Many of English football’s biggest moments of the last half century were voiced, impossibly mellifluously, by John Motson. The BBC commentator, who has died aged 77, embodied a peculiarly English kind of fandom. An enthusiast more than an analyst, he took small clubs as seriously as big ones — perhaps even more so, because they could provide him with a giant-killing to serenade.
“Motty”, in his eternal full-length sheepskin coat, became an unchanging fixture of national life. The historical facts and statistical firsts he loved to recite could seem trivial, but they reflected his creed: he saw English football as a living organism born in Victorian times.
Motson himself was born in Salford in 1945, weeks after victory over Hitler. He grew up mostly in London, where his father was a football-mad Methodist minister with a famed voice who preached in the city’s poorest neighbourhoods. Aged six, Motson went with his dad to his first match, Charlton vs Chelsea. He claims never to have fallen for a particular club, but loved the game, the colours, names and shirt numbers. Fandom would sustain him through homesickness at boarding school.
After leaving school at 16, he became a local newspaper reporter, then began working in radio in Sheffield. When he first applied to the BBC, his interviewers burst out laughing upon realising his inexperience. But soon afterwards the corporation hired him.
He joined the football highlights programme Match of the Day in 1971, and a year later got his break. Non-league Hereford were hosting Newcastle in an FA Cup replay. A Newcastle win seemed a formality, worth perhaps five minutes on that night’s show, so the match was assigned to the programme’s 26-year-old junior. Motson drove to Hereford with two of their players, his friend Ricky George and Billy Meadows.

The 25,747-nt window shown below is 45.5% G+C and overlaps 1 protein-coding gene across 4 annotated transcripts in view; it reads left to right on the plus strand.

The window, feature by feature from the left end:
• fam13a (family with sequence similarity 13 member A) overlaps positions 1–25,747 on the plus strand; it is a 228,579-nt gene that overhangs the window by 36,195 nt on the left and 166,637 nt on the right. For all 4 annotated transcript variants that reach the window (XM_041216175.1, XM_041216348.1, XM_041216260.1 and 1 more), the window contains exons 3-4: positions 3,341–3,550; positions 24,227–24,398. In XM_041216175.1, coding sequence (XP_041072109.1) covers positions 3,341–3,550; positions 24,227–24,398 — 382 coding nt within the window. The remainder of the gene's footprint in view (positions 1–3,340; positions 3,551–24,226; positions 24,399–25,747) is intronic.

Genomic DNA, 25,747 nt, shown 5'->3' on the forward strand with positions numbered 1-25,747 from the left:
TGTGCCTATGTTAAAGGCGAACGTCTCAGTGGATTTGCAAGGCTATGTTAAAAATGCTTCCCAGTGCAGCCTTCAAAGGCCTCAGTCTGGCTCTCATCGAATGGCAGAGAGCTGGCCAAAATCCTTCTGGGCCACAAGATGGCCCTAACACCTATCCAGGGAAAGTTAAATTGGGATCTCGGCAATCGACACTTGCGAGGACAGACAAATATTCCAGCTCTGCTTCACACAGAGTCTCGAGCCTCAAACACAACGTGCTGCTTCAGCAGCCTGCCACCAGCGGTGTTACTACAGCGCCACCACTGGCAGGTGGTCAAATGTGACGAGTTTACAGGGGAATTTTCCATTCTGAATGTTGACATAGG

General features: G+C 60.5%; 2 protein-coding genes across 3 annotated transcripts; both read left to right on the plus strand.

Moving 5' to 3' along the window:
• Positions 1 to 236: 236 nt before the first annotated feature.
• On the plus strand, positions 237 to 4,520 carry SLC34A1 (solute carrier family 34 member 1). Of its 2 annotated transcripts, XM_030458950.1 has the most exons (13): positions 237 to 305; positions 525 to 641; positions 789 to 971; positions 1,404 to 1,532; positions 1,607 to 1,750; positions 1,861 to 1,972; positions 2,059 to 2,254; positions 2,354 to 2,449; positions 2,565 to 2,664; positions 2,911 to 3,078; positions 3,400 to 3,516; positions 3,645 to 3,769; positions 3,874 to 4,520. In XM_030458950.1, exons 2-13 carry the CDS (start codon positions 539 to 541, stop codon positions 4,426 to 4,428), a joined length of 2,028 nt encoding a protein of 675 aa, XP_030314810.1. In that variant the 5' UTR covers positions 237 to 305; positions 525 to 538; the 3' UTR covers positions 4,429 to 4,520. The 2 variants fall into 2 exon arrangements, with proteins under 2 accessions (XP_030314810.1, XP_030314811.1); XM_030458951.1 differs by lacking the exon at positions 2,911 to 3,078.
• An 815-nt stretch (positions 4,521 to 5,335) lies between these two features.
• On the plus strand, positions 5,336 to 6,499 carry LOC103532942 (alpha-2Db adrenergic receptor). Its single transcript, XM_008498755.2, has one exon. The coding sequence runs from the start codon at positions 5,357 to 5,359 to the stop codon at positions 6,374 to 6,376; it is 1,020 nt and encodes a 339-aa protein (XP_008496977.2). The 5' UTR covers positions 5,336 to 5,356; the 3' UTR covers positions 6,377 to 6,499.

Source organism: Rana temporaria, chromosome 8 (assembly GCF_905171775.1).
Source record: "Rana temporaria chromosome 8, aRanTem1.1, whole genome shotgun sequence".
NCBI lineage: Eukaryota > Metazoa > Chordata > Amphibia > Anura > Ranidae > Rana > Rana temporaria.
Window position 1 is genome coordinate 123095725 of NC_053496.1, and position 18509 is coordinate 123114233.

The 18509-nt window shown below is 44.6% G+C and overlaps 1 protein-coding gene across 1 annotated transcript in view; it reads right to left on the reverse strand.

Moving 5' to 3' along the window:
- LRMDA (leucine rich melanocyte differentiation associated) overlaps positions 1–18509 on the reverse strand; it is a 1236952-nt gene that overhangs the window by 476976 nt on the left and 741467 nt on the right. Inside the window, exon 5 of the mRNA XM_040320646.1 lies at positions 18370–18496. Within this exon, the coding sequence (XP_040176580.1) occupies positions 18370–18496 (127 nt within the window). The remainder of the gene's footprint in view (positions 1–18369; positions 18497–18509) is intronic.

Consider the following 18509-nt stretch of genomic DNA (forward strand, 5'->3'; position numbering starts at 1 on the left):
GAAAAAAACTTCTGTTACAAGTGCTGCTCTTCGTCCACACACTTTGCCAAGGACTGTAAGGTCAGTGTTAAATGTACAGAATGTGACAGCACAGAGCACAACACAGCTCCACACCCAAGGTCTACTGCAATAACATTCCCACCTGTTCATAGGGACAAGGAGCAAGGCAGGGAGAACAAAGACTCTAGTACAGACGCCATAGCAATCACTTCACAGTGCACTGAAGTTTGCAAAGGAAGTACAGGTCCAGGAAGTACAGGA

Minutes before time, part-time carpenter Ronnie Radford rocketed home Hereford’s equaliser from 35 yards. It’s a scene from bygone provincial football: Radford’s undersized shirt that rides up his belly as he celebrates, while parka-clad supporters storm the muddy pitch. George scored Hereford’s winner, but many of the 10mn watching that night would forever remember Motson’s “Radford the scorer, Ronnie Radford!”
Motson did not do poetry or tactical analysis. “I would have dearly loved to have punctuated my commentaries with better language, nicely rounded phrases, wider vocabulary and memorable lines,” he wrote in his autobiography. “Unfortunately there were twenty-two guys out there playing football at a furious pace.”
His job was to tell a 90-minute story, carried by his childlike exuberance yet free of the slightest factual error. A perfectionist terrified of misidentifying a player, he prepared obsessively for each game. He would drive around England watching teams to memorise faces, collecting phone numbers of football people whom he pumped for news.
Even Manchester United’s manager Alex Ferguson generally confided to him the next day’s line-up, trusting Motson not to blab. Anne, Motson’s wife since 1976 (he is also survived by their son Frederick), helped compile his pre-game stats. Motson wrote colour-coded notes on both teams in felt-tip pen, then stuck them on to two sides of a card.
Comedians mocked his clichés. Steve Coogan’s comedic creation, the idiotic TV journalist Alan Partridge, and the sports reporter on Harry Enfield and Chums both wore Motsonesque sheepskins. But Motson had a superpower: his voice. Speech therapist Jane Comins identified him as possessing twice the average voice range, speaking speed and volume range.
No wonder he usually defeated colleague Barry Davies in their decades-long duel to be assigned the BBC’s biggest games. Motson commentated on 10 World Cups and 29 FA Cup finals. He stayed 50 years at the BBC, outlasting almost everyone else on British television. Working there “kind of gave you a tremendous boost to your ego”, he told the BBC’s own programme, Desert Island Discs.
He regretted modern football’s “greed and gratification”: the Champions League filled with teams that were not champions, spiralling salaries and club debts. But tempering his nostalgia was the memory of the hooligan-ridden 1980s, when, he admitted, “my love for football had slightly deserted me”. At least the modern game was safe.
The globetrotting commentator remained “very much an Englishman”, says George. For their first meal together in Seoul during the World Cup 2002, Motson took him to a McDonald’s, explaining, “I like a cheeseburger.”
Generous to junior colleagues and to ordinary fans who wrote him letters (he did not do email), “Motty” paid for an annual dinner with friends in Fino’s in Mount Street, London. After retiring in 2018, he kept travelling to games, hosted by clubs eager to fete the bard of English football.